Excess Water: The Consequences of Stormwater Pollution

Water that is leaking from pipes in a home, puddling from a yard sprinkler system, or overflowing from sewer lines can cause more than just simple property damage. This water overflow can run into our stormwater system and travel straight to Puget Sound. While as a society we have mostly moved away from the days of dumping toxic pollutants directly into local bodies of water, we are still sending polluted contaminants due to runoff into our local ecosystem.

What is Stormwater Pollution?

Stormwater consists of the, “sediment, grease, road grime, tire wear,” and litter that fall into storm drains. It is the untreated water that flows directly into our ecosystem from developed areas.  Earthfix reports also, that around 40 percent of the US Rivers and lakes are not even clean enough for fishing or swimming from this kind of runoff. The reason this problem has gotten to this point is that it wasn’t until the 1990s that effective stormwater provisions were added to the Clean Water Act. Essentially, we have been fighting an uphill battle to not only prevent future damage, but trying to clean up from the past.

What are the Main Issues in King County?

King County reports that, “most of the four million people who live in the Sound region contribute to stormwater pollution every day.” There are three primary problems caused by this pollution:

  • Stormwater contaminates Puget Sound and local waters by carrying contaminants from urban areas that can kill fish and other wildlife.
  • Flooding is caused by stormwater that quickly flows from developed land to oversaturated areas. It can destroy and damage homes, businesses, and septic drains along with wetlands and wildlife habitat.
  • Water shortages can actually occur, as highly developed areas are unable to soak up rainfall and replenish groundwater used in drinking water and fish habitats.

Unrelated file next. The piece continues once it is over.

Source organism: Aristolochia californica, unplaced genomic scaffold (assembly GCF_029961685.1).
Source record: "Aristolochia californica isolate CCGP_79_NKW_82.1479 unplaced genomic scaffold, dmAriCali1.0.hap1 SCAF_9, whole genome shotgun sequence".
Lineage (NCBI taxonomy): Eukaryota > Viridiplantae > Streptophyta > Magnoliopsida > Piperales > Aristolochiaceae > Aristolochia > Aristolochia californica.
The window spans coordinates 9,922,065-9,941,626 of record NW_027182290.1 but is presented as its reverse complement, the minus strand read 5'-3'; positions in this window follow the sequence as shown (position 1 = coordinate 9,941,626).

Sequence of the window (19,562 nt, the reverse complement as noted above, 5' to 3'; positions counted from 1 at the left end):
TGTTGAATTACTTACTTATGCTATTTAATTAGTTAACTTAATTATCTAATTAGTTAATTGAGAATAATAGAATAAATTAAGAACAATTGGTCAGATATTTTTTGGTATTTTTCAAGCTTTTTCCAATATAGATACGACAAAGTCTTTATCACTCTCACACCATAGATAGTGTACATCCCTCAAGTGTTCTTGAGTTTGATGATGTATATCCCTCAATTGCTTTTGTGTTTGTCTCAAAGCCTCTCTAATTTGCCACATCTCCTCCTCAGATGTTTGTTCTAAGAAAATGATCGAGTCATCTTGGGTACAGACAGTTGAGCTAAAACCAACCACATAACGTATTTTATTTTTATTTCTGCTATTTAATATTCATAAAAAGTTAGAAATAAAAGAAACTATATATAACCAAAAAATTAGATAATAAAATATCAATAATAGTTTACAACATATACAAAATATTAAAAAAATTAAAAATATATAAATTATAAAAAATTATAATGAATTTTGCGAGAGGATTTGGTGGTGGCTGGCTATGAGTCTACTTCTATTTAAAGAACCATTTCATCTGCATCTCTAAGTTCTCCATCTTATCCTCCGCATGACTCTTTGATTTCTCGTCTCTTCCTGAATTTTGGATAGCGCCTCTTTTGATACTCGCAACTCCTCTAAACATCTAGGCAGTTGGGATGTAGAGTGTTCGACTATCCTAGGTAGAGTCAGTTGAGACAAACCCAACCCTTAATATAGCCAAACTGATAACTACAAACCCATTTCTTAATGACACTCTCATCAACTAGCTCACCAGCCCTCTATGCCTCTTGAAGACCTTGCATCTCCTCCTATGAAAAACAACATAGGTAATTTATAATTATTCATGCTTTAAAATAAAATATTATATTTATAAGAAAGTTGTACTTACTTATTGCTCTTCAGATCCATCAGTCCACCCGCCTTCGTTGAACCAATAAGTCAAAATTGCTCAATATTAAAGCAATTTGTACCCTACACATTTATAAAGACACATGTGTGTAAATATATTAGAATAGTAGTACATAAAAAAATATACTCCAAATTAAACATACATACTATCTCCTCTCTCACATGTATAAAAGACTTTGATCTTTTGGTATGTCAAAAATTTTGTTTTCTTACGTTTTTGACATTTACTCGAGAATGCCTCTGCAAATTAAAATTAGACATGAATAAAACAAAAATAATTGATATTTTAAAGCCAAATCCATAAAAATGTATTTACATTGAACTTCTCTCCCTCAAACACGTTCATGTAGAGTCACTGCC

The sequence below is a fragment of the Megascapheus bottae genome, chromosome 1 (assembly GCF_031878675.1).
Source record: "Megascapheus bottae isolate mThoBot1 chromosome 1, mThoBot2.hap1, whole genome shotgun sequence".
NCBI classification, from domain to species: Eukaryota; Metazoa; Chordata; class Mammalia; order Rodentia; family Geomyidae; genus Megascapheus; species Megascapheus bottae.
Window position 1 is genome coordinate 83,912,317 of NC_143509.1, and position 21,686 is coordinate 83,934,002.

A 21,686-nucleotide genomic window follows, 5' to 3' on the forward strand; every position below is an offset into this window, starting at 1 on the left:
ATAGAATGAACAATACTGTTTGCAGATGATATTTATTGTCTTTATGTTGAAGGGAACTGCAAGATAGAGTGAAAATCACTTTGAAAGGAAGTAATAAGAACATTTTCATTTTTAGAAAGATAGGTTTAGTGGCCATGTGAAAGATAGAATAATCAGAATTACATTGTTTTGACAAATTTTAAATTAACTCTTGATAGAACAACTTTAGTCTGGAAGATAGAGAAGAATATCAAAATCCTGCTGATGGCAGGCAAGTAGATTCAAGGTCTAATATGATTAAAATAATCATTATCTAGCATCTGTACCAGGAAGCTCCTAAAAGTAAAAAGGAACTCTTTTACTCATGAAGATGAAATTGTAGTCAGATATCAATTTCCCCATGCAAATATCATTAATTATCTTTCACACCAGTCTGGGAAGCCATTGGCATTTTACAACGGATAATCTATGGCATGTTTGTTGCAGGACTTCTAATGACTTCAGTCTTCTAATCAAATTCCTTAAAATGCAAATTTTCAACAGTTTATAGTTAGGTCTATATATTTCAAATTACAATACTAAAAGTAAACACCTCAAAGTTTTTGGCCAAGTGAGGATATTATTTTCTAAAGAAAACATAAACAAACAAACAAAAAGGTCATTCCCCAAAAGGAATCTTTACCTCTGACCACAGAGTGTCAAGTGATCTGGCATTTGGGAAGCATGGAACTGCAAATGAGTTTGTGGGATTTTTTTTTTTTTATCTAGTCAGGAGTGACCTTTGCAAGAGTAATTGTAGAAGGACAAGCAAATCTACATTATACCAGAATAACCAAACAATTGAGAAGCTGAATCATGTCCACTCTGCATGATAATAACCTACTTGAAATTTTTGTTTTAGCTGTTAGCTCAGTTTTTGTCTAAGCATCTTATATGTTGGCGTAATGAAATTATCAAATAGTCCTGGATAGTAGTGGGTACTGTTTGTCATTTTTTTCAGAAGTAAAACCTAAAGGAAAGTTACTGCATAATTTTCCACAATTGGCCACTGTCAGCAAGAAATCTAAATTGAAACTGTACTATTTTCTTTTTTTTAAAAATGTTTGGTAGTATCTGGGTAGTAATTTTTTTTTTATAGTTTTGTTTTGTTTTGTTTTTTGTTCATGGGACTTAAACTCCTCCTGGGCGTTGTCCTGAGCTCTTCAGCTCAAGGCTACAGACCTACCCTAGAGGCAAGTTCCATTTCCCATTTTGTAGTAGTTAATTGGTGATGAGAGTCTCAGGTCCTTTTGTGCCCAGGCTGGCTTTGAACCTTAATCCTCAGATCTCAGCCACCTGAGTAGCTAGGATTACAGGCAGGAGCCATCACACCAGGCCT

Here are some additional facts about stormwater pollution:

stormwater facts

Facts by King County Stormwater Service

How to Help

Stormwater drain

  • Find and fix any water leaks. Especially in developed areas like parking lots, an undetected leak can quickly cause extensive damage. If the source isn’t obvious, contact a professional with leak detecting radar or infrared sensing equipment.
  • Fertilize smart – Prevent unnecessary contamination by fertilizing sparingly and only when needed. Never fertilizer before a rainstorm, as this increases water contamination while decreasing any benefit to your plants. This may be difficult in the Puget Sound area, so try checking weather reports and taking advantage of sunny days for best results.
  • Practice clean car habits – Drive your car less and use public transportation, walk, bike, or carpool. Additionally, make sure to wash your car at a commercial car wash instead of at home. Use proper maintenance to make sure your vehicle is not emitting excess exhaust, or leaking oil and fluids.
  • Join a local program – Get educated and join a local group like Seattle Tilth’s Water Smart Program. Get free information and attend free education classes. Another great group is 12,000 Rain Gardens, promoting smart landscaping to reduce runoff and increase home values.

Remember that the water you don’t use, can be just as important as the water that you do use. Practice sensible storm water management to reduce your waste and pollutants to save both money and the environment.